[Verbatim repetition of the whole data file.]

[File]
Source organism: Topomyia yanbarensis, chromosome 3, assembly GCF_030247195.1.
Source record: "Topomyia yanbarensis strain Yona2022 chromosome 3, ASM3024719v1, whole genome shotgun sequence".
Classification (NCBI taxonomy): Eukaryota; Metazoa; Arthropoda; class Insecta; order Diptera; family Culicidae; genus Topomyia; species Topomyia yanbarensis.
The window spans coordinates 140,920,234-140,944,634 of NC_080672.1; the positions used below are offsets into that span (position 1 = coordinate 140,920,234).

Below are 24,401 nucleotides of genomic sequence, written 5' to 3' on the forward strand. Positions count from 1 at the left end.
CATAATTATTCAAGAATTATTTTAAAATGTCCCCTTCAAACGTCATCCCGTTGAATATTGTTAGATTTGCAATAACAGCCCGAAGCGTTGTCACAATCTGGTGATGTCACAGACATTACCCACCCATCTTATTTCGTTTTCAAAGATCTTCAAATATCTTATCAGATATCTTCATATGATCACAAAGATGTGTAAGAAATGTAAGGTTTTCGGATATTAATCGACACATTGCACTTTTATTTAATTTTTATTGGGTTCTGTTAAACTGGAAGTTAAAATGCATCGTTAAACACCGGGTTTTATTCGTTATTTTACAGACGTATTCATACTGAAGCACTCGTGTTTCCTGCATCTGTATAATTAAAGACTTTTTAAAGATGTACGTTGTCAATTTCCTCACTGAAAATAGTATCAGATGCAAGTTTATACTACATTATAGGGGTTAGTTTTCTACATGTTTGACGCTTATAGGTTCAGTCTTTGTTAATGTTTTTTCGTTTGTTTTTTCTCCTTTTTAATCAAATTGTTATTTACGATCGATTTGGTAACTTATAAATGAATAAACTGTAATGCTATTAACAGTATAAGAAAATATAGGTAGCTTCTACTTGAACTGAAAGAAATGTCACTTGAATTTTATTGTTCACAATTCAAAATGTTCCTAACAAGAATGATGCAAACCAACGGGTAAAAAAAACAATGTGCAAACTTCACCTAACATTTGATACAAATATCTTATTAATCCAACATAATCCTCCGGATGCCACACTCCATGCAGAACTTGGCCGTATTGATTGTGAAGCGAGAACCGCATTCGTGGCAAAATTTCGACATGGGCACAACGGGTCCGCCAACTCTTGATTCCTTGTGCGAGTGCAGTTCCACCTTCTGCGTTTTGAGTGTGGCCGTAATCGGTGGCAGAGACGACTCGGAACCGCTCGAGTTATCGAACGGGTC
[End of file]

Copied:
Source organism: Topomyia yanbarensis, chromosome 3, assembly GCF_030247195.1.
Source record: "Topomyia yanbarensis strain Yona2022 chromosome 3, ASM3024719v1, whole genome shotgun sequence".
Classification (NCBI taxonomy): Eukaryota; Metazoa; Arthropoda; class Insecta; order Diptera; family Culicidae; genus Topomyia; species Topomyia yanbarensis.
The window spans coordinates 140,920,234-140,944,634 of NC_080672.1; the positions used below are offsets into that span (position 1 = coordinate 140,920,234).

Below are 24,401 nucleotides of genomic sequence, written 5' to 3' on the forward strand. Positions count from 1 at the left end.
CATAATTATTCAAGAATTATTTTAAAATGTCCCCTTCAAACGTCATCCCGTTGAATATTGTTAGATTTGCAATAACAGCCCGAAGCGTTGTCACAATCTGGTGATGTCACAGACATTACCCACCCATCTTATTTCGTTTTCAAAGATCTTCAAATATCTTATCAGATATCTTCATATGATCACAAAGATGTGTAAGAAATGTAAGGTTTTCGGATATTAATCGACACATTGCACTTTTATTTAATTTTTATTGGGTTCTGTTAAACTGGAAGTTAAAATGCATCGTTAAACACCGGGTTTTATTCGTTATTTTACAGACGTATTCATACTGAAGCACTCGTGTTTCCTGCATCTGTATAATTAAAGACTTTTTAAAGATGTACGTTGTCAATTTCCTCACTGAAAATAGTATCAGATGCAAGTTTATACTACATTATAGGGGTTAGTTTTCTACATGTTTGACGCTTATAGGTTCAGTCTTTGTTAATGTTTTTTCGTTTGTTTTTTCTCCTTTTTAATCAAATTGTTATTTACGATCGATTTGGTAACTTATAAATGAATAAACTGTAATGCTATTAACAGTATAAGAAAATATAGGTAGCTTCTACTTGAACTGAAAGAAATGTCACTTGAATTTTATTGTTCACAATTCAAAATGTTCCTAACAAGAATGATGCAAACCAACGGGTAAAAAAAACAATGTGCAAACTTCACCTAACATTTGATACAAATATCTTATTAATCCAACATAATCCTCCGGATGCCACACTCCATGCAGAACTTGGCCGTATTGATTGTGAAGCGAGAACCGCATTCGTGGCAAAATTTCGACATGGGCACAACGGGTCCGCCAACTCTTGATTCCTTGTGCGAGTGCAGTTCCACCTTCTGCGTTTTGAGTGTGGCCGTAATCGGTGGCAGAGACGACTCGGAACCGCTCGAGTTATCGAACGGGTC